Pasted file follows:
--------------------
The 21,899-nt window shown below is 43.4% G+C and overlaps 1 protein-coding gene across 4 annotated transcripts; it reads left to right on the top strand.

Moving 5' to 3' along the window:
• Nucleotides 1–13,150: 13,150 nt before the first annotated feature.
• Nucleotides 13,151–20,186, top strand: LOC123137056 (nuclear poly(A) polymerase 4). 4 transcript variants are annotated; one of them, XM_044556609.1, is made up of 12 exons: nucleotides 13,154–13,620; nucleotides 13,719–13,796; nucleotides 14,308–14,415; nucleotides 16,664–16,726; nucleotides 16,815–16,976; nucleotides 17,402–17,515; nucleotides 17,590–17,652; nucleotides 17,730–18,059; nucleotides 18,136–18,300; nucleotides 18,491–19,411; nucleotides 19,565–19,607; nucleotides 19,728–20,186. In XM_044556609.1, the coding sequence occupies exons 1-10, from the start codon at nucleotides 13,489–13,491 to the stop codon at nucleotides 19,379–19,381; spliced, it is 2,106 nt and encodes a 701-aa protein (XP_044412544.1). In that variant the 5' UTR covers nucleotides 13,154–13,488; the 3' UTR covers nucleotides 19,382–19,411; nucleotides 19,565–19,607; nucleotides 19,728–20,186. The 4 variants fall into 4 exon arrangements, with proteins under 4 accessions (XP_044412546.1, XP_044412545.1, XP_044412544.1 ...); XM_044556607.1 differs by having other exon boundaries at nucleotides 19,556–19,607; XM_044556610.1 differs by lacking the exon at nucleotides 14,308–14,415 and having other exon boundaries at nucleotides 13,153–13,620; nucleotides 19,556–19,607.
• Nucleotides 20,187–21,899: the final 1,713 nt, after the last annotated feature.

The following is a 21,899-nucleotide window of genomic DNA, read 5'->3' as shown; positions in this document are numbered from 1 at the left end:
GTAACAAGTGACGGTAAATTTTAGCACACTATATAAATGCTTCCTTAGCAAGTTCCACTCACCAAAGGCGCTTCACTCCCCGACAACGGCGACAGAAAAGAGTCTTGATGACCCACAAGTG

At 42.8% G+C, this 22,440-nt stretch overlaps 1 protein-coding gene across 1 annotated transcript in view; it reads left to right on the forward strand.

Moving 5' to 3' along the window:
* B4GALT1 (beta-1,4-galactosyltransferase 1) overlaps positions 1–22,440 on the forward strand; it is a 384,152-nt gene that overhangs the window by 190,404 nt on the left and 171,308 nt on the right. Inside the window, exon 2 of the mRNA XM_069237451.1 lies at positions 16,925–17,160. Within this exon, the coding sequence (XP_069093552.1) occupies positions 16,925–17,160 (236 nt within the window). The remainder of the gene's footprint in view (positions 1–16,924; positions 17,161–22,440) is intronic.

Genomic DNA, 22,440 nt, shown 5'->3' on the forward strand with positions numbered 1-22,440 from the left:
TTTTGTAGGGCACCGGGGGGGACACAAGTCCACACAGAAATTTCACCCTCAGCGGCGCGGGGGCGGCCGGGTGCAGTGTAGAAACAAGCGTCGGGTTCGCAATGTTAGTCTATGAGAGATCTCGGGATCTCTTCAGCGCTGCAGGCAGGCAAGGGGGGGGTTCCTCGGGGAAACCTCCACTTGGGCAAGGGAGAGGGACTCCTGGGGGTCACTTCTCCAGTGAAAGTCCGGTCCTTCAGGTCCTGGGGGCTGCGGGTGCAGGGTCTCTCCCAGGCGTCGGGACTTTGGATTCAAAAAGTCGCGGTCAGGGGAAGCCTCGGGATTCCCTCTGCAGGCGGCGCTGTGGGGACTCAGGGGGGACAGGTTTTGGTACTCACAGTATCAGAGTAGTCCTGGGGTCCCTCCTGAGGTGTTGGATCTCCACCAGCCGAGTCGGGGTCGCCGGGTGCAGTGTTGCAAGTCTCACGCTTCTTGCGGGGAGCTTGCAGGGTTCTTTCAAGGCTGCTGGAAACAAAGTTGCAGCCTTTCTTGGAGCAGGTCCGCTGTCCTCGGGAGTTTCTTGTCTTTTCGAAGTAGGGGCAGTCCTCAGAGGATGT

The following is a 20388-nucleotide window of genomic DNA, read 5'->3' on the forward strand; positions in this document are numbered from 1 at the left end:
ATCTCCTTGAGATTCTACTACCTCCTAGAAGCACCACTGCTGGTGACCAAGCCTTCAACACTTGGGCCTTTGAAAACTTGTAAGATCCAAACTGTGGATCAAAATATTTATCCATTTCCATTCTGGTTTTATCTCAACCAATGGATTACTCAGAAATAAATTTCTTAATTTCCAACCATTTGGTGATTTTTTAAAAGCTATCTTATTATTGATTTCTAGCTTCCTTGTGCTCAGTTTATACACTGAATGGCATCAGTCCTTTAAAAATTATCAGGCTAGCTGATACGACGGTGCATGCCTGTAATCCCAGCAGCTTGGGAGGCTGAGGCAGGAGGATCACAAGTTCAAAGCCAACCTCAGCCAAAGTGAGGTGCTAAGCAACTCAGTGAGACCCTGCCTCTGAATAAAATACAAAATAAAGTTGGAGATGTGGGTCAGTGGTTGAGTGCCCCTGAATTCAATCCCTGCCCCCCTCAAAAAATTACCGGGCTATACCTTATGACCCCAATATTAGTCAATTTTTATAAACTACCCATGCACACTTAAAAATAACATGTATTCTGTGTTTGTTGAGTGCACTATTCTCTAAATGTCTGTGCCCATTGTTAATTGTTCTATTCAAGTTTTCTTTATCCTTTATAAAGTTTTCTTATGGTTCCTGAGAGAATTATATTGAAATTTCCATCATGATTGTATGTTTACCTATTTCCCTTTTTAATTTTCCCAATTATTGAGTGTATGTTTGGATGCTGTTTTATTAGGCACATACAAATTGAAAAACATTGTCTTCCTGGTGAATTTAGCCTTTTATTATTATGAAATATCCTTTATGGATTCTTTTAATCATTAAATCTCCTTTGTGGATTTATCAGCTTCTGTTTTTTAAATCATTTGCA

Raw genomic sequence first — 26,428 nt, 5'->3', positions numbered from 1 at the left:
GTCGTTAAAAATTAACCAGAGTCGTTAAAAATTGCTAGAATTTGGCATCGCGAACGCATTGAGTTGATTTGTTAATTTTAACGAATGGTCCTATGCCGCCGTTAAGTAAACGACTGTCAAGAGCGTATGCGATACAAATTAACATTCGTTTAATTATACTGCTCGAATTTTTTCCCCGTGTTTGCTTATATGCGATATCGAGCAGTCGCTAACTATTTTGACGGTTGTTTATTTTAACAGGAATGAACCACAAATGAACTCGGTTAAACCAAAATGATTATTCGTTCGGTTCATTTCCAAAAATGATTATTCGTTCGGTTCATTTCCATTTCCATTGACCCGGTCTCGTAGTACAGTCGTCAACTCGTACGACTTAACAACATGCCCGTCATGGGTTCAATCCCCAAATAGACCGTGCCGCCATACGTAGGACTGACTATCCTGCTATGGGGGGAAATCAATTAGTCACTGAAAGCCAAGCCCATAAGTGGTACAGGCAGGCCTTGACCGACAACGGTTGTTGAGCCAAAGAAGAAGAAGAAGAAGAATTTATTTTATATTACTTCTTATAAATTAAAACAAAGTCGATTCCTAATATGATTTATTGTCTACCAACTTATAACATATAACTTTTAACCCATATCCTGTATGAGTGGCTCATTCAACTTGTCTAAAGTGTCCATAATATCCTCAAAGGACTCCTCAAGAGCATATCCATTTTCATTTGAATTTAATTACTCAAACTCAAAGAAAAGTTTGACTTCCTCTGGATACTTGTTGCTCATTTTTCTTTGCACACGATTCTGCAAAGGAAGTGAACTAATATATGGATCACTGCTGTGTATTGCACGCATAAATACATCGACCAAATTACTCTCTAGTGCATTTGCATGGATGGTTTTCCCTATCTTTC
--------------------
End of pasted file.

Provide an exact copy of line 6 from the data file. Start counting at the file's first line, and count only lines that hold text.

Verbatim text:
The following is a 21,899-nucleotide window of genomic DNA, read 5'->3' as shown; positions in this document are numbered from 1 at the left end: